When the hydrogen atom encounters another like it, they form a molecule of hydrogen gas. Attracted to the anode, the negatively charged hydroxide ion gives up its extra electron and combines with three like-molecules to form two water molecules and one oxygen molecule.
The company has developed a one megawatt cell stack that’s the size of a bar fridge, a component of the electrolyzer, where both hydrogen and oxygen are produced.
The system purifies water and splits it into hydrogen and oxygen. The resulting hydrogen contains 85% of the input energy to process.
Power-to-gas is already being used commercially in Europe. In 2012, Hydrogenics signed an agreement with a consortium of European utilities and technology companies to develop the 39-megawatt INGRID project, a grid-connected, renewable energy storage effort in Puglia, Italy with 3,500 megawatts of solar, wind and biomass energy in place.
In December 2012, the company was contracted to deliver a two-megawatt power-to-gas system in Falkhagen, Germany that would be operated by E.ON, the country’s largest utility. The facility produces hydrogen that’s stored in the natural gas network.
In April 2013, Hydrogenics and E.ON teamed up again to commission a one megawatt energy storage system in Hamburg, Germany to produce hydrogen from surplus wind power. Hydrogenics’ PEM electrolyzer stack will serve as a building block for future multi-megawatt applications.
It’s also working with E.ON alongside a consortium of 100 local utilities to develop a two megawatt power-to-gas facility that will produce up to 360 cubic metres of hydrogen per hour.
In the UK, Hydrogenics will deliver two fuelling stations deploying three electrolyzers to produce up to 400 kilograms of hydrogen daily to power a fleet of 10 fuel-cell buses. It will also install a HySTAT30 electrolyzer to produce 65 kilograms of hydrogen per day to power material handling vehicles and light vans at a Honda manufacturing plant in Swindon, England.
The development of those projects has attracted major attention at home. In April 2012, energy-giant Enbridge Inc. invested $5 million to acquire a 13% stake in Hydrogenics. The companies are now working to establish a power-to-gas project in Ontario as part of the recently announced call for 50 megawatts of energy storage under the LTEP.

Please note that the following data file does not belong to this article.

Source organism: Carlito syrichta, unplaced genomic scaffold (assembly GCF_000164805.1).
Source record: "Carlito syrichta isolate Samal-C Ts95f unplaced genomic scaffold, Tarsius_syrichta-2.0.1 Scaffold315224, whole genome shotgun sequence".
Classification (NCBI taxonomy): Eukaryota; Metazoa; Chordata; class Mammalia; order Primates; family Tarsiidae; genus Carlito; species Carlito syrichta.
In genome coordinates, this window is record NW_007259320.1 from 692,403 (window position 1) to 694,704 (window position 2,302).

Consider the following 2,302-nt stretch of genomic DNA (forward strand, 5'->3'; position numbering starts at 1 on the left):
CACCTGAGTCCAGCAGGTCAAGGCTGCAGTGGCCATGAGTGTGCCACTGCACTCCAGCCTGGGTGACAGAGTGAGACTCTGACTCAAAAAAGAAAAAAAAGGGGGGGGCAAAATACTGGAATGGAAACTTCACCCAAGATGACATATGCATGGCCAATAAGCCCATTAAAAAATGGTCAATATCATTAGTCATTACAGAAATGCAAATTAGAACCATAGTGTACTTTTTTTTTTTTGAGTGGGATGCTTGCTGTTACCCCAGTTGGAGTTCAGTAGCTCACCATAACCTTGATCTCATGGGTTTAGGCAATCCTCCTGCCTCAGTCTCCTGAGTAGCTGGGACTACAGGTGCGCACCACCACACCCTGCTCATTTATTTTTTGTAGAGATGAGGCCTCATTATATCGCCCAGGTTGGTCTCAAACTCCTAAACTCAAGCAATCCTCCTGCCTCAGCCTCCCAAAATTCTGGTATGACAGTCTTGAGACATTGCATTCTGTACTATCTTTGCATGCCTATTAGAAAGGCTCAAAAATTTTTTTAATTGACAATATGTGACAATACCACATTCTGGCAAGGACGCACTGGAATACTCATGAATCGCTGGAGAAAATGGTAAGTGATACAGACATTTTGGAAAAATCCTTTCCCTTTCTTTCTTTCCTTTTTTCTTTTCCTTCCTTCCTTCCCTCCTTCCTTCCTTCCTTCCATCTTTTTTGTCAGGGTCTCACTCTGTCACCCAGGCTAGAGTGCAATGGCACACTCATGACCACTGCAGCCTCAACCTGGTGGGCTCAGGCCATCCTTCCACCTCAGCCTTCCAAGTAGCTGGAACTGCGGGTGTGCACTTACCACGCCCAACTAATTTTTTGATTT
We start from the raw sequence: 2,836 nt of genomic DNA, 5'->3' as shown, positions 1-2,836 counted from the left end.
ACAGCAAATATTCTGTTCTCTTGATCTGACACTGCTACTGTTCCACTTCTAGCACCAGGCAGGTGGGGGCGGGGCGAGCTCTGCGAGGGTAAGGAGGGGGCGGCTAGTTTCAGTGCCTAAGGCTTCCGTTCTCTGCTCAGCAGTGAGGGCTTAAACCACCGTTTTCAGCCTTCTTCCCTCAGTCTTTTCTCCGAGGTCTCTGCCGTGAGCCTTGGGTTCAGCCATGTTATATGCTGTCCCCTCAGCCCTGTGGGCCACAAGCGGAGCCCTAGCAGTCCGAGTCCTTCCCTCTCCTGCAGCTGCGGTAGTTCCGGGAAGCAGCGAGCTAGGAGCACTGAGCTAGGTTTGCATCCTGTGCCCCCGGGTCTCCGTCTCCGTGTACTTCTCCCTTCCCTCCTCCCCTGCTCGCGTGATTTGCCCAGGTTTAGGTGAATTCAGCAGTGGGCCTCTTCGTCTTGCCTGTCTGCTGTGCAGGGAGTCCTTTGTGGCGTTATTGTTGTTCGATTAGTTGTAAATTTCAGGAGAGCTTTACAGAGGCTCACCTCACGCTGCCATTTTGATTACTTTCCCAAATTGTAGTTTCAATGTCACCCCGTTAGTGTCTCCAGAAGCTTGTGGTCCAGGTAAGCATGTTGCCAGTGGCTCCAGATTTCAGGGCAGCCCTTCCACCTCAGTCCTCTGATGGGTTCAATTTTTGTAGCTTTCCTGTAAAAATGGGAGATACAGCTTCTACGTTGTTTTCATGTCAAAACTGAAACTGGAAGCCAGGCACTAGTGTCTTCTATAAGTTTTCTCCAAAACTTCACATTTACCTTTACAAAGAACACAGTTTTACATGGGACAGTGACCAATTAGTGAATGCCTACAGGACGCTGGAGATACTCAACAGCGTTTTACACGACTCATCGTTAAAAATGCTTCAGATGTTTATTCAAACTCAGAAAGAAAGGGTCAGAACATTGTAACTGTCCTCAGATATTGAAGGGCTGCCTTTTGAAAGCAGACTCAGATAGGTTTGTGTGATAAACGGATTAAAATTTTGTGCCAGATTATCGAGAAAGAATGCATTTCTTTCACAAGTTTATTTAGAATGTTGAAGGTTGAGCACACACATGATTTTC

David Teichroeb, business development for Enbridge’s alternative and emerging technologies division, says the energy storage capability piqued the Calgary-based energy company’s interest in Hydrogenics.
“This is a major opportunity to deliver renewable energy for less money,” he says, adding that Enbridge’s investment portfolio in alternative and renewable energy has grown to nearly $3 billion through its Innovation Pathfinder program.
Teichroeb identifies up and comers in alternative energy technology and makes investments with an eye on commercializing and operating them as they become full service offerings in the energy sector.
“We need to maximize the value out of the generation and energy assets we already have, and power-to-gas presents us with a major cost advantage and added flexibility because we don’t have to spill excess energy over a dam or ship it to New York.”
The technology is coming at a good time, as Ontario readies to deploy an additional 10,700 megawatts of renewable power from bioenergy, solar and wind by 2021. The LTEP expects almost half of Ontario’s installed capacity (46%) to come from renewable sources by 2025, which includes hydro generation.
Power generation from renewables only accounted for 9% (8.4 kilowatt-hours) in 2012. Wind power generation will jump 300%, and account for 9% of total installed generation by 2032, from just 3% today.
The challenges related to deploying energy storage capacity don’t lie solely in the technology, says Pessione.
“Why don’t we have more of these technologies online if they’re so great? It comes down to the economics, and in Ontario they haven’t been there.”
Current regulations limit the ability of storage technologies’ to compete in Ontario’s energy market cost-effectively. Some are required to pay various retail, uplift and Global Adjustment charges twice – once when the energy is captured and again when it’s used.
“Implementing technologies like power-to-gas will depend on solving these challenges on the regulatory side to make sure [they] are cost-effective and providers are paid accordingly,” says Pessione.
But the LTEP also addresses issues related to managing this new generation. It provides opportunities for storage to be included in large renewable energy procurements by lifting regulatory barriers for projects that are larger than 500 kilowatts.
Those are the projects Hydrogenics is going after with Enbridge because of capacity factor. Flywheels, batteries and compressed air are limited by capacity, and the time in which captured energy can be stored.
“New technologies always have some issues to work through, but because hydrogen technology has had a good pedigree in other capacities, we’re confident it will work,” says Teichroeb. “We have to walk before we run, but everyone wants to see this run.”
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From the March 2014 issue of Plant.